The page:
The questions almost everyone are asking right now is: Do I have corona? Am I carrying the virus without being aware of it? And am I therefore a danger to others? Do I have to stay at home for two weeks because I have a slight tickle in my throat? Should I worry about my previous illnesses? In Germany, in the event of so-called moderate symptoms, they only test those who have been in at-risk areas or who have been in contact with people who have confirmed cases of infection.
An app for Berlin
Instead of testing, there could also be an app, IO columnist Auke Hoekstra wrote on here yesterday. He wrote: “Companies make you fill out web forms because it saves them time. It’s an extremely efficient way for them to gather information. Where is the app that gathers information from all of us about anything that concerns the coronavirus?”
The Berlin Charité hospital has now launched CovApp. An online form (in English) where you can answer 26 simple questions in less than five minutes. The app went live on March the 20th. You enter details such as your age, occupation, travel activities and so on. The results are sent back immediately.
“Due to the high demand in our Charité screening center, it’s becoming all the more important not to endanger people at the screening center whose symptoms do not indicate SARS-CoV-2. And vice versa, to be able to test as soon as possible patients who are in need of urgent testing,” explains Prof. Dr. Ulrich Frei, Charité’s Director of Health Care.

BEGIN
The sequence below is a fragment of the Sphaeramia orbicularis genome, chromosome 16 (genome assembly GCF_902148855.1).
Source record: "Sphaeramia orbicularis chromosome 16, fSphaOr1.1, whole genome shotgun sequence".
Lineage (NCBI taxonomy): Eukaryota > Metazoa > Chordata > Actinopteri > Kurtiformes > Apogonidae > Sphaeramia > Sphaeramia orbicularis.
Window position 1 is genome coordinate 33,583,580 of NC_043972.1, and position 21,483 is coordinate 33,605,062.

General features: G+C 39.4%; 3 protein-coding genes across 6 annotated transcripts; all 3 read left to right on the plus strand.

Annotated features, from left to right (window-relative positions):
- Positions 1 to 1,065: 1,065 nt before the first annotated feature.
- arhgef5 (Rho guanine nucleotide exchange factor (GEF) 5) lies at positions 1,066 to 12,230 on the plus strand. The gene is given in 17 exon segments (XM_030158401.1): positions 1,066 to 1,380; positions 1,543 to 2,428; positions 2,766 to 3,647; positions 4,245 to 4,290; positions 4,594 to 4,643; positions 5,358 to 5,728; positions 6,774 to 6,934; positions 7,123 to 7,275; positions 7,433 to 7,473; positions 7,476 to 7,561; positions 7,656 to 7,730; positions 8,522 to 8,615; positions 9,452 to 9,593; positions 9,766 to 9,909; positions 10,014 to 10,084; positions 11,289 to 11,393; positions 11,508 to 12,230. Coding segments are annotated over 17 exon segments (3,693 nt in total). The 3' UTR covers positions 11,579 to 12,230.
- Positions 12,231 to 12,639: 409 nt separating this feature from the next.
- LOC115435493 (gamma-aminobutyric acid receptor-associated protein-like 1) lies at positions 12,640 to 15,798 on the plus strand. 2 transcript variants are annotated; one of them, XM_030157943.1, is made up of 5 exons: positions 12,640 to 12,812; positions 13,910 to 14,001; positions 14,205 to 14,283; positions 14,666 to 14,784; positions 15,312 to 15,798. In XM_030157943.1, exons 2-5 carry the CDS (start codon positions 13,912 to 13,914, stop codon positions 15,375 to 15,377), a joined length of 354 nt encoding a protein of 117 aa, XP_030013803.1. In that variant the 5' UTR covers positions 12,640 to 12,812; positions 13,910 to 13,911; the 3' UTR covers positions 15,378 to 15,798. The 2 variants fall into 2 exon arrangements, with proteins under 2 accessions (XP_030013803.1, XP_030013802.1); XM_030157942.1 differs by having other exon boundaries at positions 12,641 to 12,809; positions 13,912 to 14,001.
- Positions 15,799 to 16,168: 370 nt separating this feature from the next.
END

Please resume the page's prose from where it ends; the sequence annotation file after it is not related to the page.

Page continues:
The Berlin Charité, one of the largest university hospitals in Europe, developed this app for Berlin in collaboration with the Potsdam-based organization Data4Life.
Medicine and technology
Data4life is a non-profit organization with approximately 100 employees in 5 locations worldwide which is committed to improving healthcare through the use of technology.
“As a non-profit organization, we have the privilege and the obligation to use our expertise and resources at times like these to help improve the situation that the corona pandemic has led to and to reduce the risks,” Christian Weiß explains. He’s CEO of Data4Life.
The CovApp is directly linked to Charité’s website. You can easily access this app at home using a computer or a smartphone. Recommendations for what measures should be taken will be displayed after the survey. For example, calling one of the public health hotlines, going to a doctor, or staying at home in isolation for 14 days. In addition, a QR code is issued. Which can be immediately forwarded to a doctor’s office in preparation for a visit to a doctor in case a medical examination is advised.
For users, it’s also definitely good to know that the questionnaire is anonymous. It is solely processed and stored on the terminal computer in question. None of the answers will be transferred to Charité or to third parties.
It remains to be seen whether the new app will really take the burden off the healthcare system. Nevertheless, there is bound to be a slightly positive psychological effect for users when the recommended course of action states: ‘Take care of yourself and keep calm!”